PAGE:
As much as I appreciate Rhyd’s latest piece on Patheos, which made several clarifications (many unnecessary, for me, but apparently others need it), that doesn’t exactly excuse an ostensibly competent magician from including a section in the offending piece that seemed arranged with little more purpose than to incense others —including myself, and I’m far closer to his part of the political spectrum than I am to that of my other friend, Galina Krasskova. At best, the inclusion seems naïve or ill-thought —I know Rhyd well enough from our (admittedly limited) interactions to know that he is neither.

As several comments on his Patheos follow-up suggested (including members of the G&R writing staff), I’m also of the opinion that what is a relevant, even necessary message, got lost in a sloppy execution. I don’t disagree with him, I disagree with the way in which he put it forward — which distracted a lot of people, making it harder to immediately recognise the New Right from the Distracted Left in his dissenters.

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How did Fascism break the Polytheist Blogosphere?

If you know, let me know, cos I have no fucking idea. The cause is not necessarily as *important* at the fact that suddenly all my blog subscription alerts are all of a sudden all:

“Nazi, Fascist, Nazi, Nazi, Nazi, New Right and Fascists, Neonazis, Donald Duck and Walt Disney, crap n stuff, Henry Ford, Racism in polytheist groups — it’s somehow everywhere and barely anywhere — and did you know about this thing called Nazis? PS: Svastika – Nazi or Buddhist? Who can tell!?”

It’s like some of you people know, instinctively (even those who seem to barely seem to pay any attention to me on Teh Farceborg), that i fell off my bicycle, busted up my knee, and can barely leave the apartment, and i’m already tired of watching Netflix and Hulu, so all i have left to do is READ BLOGS. (Yes, I could probably re-read a few books, or re-watch a few DVDs, but let’s get real, kids…)

First, let’s go to Patheos Pagan’s article from Megan Manson, back in January(!!), which is suddenly in my Disqus Daily Diget comments feed, again, When Hitler Stole Our Symbols. On Facebook,I had this to say:

If you still think the svastika (“manji” in Japanese) is somehow an indefensible symbol if racism and fascism, you are a part of the problem — and I’ll even wager that you’re willing to let the white supremacists win by advocating the suppression of non-white practises, by advocating COLONIALISM, just to make white people more comfortable.

Seriously, I have a brass plate I use for offerings at my Apollon shrine, [it was] salvaged from some stuff a Hindi family at an old apartment complex I [lived] at nine years ago threw away [or rather, they left it in a small box near the building dumpster, apparently unable to take it to one of the local charity shops (for reasons that I’d imagine were ultimately racist and xenophobic), but unwilling to actually throw it away —an act which speaks volumes about the reverence given to the svastika to Hindus]. It has a svastika on it, along with other solar symbolism.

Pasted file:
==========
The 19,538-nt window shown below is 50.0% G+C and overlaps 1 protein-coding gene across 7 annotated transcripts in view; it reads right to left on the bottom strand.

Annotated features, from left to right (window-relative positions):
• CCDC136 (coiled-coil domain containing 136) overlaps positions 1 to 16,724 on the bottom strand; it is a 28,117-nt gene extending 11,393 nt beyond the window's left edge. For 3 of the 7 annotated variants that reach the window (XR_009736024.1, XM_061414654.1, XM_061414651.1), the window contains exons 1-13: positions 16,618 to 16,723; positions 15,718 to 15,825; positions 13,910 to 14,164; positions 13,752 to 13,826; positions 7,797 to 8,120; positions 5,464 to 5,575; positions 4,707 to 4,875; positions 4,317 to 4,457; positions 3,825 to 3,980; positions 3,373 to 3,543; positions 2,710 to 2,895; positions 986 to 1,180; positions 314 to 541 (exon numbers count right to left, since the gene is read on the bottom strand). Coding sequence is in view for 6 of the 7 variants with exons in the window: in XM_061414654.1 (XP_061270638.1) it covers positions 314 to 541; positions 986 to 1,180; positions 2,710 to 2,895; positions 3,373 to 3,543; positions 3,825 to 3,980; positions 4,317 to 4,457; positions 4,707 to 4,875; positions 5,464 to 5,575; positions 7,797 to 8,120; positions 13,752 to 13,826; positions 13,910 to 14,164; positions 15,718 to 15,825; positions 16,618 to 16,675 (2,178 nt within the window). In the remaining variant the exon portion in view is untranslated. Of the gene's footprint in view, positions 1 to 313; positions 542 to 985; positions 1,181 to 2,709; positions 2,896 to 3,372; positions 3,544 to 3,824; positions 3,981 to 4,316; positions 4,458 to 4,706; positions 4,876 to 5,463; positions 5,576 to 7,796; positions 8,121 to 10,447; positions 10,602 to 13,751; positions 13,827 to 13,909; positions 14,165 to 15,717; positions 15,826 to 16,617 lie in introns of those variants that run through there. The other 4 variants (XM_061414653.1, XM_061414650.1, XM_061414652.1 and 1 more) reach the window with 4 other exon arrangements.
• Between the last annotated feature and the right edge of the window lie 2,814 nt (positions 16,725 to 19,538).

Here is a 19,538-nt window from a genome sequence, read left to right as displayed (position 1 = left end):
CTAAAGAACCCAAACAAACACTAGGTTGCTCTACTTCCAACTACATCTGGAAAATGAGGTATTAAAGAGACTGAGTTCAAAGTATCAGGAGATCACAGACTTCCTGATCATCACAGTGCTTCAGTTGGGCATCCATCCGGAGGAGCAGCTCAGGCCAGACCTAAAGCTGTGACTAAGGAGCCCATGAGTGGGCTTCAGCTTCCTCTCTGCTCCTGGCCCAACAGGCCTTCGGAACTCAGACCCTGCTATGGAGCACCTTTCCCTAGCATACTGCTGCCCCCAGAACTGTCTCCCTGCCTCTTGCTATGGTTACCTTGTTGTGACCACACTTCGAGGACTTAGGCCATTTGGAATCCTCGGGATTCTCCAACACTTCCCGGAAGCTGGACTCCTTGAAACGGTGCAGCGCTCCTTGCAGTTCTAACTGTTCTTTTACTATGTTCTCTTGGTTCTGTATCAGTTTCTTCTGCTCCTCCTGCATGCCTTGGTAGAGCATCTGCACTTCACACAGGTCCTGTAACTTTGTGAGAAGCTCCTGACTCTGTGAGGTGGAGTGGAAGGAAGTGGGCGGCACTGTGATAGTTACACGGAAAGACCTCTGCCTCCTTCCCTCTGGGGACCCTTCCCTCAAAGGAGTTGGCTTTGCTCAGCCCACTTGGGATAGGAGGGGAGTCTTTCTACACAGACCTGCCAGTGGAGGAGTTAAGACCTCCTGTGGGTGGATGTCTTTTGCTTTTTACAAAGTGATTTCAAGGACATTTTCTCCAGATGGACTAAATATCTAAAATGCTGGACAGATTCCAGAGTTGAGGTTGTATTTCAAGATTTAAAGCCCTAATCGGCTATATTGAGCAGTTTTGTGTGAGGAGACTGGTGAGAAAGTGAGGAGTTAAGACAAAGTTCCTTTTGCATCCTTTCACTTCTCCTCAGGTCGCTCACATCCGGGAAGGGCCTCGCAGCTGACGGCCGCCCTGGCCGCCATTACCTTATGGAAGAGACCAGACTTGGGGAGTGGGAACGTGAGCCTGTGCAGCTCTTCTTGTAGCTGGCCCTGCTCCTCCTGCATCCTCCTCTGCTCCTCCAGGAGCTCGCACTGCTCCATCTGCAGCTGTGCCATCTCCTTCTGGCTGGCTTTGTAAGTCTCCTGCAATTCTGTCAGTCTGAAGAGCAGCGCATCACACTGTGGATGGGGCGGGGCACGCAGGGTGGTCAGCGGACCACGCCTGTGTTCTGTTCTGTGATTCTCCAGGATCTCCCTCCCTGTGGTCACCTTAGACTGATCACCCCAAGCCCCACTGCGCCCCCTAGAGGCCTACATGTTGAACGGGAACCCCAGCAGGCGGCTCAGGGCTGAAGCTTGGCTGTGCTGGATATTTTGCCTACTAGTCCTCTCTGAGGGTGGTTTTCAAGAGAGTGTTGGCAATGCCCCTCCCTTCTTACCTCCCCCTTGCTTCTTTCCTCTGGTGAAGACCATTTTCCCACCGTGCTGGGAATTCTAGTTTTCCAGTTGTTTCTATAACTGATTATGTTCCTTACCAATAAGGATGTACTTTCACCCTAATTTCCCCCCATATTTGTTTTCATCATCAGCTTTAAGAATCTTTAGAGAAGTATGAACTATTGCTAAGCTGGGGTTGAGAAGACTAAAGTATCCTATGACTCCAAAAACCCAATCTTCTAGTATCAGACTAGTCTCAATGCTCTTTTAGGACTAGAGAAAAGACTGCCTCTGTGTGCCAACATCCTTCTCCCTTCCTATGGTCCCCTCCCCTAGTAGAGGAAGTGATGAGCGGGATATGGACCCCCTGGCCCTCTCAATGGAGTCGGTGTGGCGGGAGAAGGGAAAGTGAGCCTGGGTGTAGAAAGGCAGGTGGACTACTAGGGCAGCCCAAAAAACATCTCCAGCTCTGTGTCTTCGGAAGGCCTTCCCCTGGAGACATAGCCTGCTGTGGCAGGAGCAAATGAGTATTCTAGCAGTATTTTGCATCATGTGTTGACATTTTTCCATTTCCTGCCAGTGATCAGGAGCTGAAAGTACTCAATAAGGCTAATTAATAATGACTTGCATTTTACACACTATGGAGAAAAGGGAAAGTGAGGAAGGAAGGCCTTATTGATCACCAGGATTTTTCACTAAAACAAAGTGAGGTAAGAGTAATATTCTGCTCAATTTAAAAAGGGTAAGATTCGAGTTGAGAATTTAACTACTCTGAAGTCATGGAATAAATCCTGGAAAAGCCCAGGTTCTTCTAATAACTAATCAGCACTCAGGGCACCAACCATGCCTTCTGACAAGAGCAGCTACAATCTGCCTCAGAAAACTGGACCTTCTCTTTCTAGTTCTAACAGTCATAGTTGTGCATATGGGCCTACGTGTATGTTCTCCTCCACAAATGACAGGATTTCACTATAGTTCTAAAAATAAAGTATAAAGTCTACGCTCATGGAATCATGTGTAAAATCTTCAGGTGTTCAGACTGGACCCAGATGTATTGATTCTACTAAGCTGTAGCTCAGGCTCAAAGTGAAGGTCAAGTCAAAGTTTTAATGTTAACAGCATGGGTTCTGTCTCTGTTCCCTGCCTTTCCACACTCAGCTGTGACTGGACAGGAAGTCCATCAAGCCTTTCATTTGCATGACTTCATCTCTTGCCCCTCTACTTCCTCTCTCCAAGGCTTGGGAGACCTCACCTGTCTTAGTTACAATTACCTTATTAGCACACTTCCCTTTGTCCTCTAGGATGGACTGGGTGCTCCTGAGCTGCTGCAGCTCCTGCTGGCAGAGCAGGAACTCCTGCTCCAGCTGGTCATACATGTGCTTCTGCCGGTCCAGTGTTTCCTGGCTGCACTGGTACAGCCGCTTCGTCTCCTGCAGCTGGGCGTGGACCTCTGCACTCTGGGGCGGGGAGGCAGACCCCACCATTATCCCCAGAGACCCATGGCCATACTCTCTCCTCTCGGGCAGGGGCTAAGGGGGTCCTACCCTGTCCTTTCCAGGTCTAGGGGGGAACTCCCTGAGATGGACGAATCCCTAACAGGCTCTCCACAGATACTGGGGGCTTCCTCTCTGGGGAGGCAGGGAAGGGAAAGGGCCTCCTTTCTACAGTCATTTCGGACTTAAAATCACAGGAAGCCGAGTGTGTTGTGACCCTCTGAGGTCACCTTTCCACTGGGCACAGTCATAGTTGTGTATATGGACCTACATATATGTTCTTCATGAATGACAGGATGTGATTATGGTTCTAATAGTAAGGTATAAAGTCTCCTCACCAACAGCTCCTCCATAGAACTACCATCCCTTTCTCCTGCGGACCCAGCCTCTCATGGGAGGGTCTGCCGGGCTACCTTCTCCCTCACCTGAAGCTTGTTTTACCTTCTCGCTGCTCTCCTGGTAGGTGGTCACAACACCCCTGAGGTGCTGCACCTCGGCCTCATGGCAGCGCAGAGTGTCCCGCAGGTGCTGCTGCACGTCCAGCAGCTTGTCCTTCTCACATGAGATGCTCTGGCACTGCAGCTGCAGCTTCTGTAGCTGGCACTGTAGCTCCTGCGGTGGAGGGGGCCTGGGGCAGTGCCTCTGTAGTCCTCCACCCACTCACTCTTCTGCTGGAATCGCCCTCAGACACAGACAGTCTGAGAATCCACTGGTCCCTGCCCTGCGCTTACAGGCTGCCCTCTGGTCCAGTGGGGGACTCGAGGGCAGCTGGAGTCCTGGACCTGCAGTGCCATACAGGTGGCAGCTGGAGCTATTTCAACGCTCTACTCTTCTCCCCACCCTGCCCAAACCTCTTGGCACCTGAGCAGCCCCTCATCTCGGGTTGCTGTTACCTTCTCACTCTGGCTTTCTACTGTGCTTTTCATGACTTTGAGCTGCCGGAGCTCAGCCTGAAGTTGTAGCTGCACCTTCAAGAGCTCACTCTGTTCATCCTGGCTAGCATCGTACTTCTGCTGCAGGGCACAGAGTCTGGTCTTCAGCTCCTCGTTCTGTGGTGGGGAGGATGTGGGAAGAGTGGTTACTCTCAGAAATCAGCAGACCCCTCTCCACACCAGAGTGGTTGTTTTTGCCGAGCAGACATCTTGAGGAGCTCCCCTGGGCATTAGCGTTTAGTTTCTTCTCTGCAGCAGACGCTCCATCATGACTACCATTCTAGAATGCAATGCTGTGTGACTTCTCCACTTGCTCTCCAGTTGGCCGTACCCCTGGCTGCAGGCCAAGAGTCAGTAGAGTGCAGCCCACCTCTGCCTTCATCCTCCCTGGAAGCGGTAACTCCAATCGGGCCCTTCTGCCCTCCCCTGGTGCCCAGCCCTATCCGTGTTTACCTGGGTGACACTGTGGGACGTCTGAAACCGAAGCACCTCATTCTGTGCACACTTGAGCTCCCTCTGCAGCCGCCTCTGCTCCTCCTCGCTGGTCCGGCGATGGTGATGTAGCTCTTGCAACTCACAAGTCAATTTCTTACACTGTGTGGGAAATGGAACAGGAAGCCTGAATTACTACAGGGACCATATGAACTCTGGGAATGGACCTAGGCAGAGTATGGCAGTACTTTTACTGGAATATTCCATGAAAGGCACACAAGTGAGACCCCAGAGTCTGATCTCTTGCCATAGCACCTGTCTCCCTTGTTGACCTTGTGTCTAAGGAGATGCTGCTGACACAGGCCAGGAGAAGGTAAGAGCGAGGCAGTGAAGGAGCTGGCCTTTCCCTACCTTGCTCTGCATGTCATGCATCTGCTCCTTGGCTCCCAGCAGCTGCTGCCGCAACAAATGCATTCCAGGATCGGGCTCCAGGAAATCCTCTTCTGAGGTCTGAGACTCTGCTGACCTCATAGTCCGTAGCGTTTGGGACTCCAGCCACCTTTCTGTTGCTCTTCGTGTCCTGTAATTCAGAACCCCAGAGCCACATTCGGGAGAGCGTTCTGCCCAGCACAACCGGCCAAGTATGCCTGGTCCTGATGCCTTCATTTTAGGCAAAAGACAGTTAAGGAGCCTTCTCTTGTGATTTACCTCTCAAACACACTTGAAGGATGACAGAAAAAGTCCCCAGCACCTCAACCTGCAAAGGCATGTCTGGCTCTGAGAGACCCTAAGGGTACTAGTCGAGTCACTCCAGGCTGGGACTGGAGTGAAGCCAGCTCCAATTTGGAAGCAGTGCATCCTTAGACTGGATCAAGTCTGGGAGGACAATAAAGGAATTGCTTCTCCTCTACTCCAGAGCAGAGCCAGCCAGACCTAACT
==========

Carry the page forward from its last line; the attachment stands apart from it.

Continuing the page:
Silent film star Clara Bow, ca. 1924(?), long before the rise of the Nazis.

Silent film star Clara Bow, ca. 1924(?), long before the rise of the Nazis.

The symbol was used by the Boeotian peoples in ancient Greece — its implications and meanings in pre-Christian religions, and as a pre-WWII talisman [and benign decorative symbol] are often [clearly conveyed] in the specific use (how it’s drawn, any accompanying symbolism, any culturally-specific uses that should be clear — especially anywhere in Asia), which is a far cry from the Nazi hakenkruz. Needless to say, I kinda hate explaining this brass plate to anyone who remarks on it (which, so far, has totalled maybe 50% of everyone who’s been in my apartment [which is practically everyone who has actually seen it]), but I’m still going to, because, just like Makoto Watanabe (quoted in Cme Manson’s piece), I believe in education before suppression.

I find it just awful that Japan has seriously considered kowtowing to colonising Westerners who might be uncomfortable with the idea of learning shit about the world around them, such as the real history of a symbol they’ve been propagandised into believing is a universal symbol of hatred due to cultural appropriation. I also find it hell of ironic that a lot of white kids who talk big about how cultural appropriation is just awful will concede to giving white supramicists the solar cross “well, you know, COS NAZIS!!!” —even when it can be clearly demonstrated that the Nazis neither created, nor are the only people continuing to use an equilateral cross with all arms bent in a continuous direction.

By the way, did anyone remember how I went on about the svastika some months ago, right on here and everything? 😀

So, onto other news…

Apparently this happened, last night, and I’m apparently already late to the party with giving my two cents.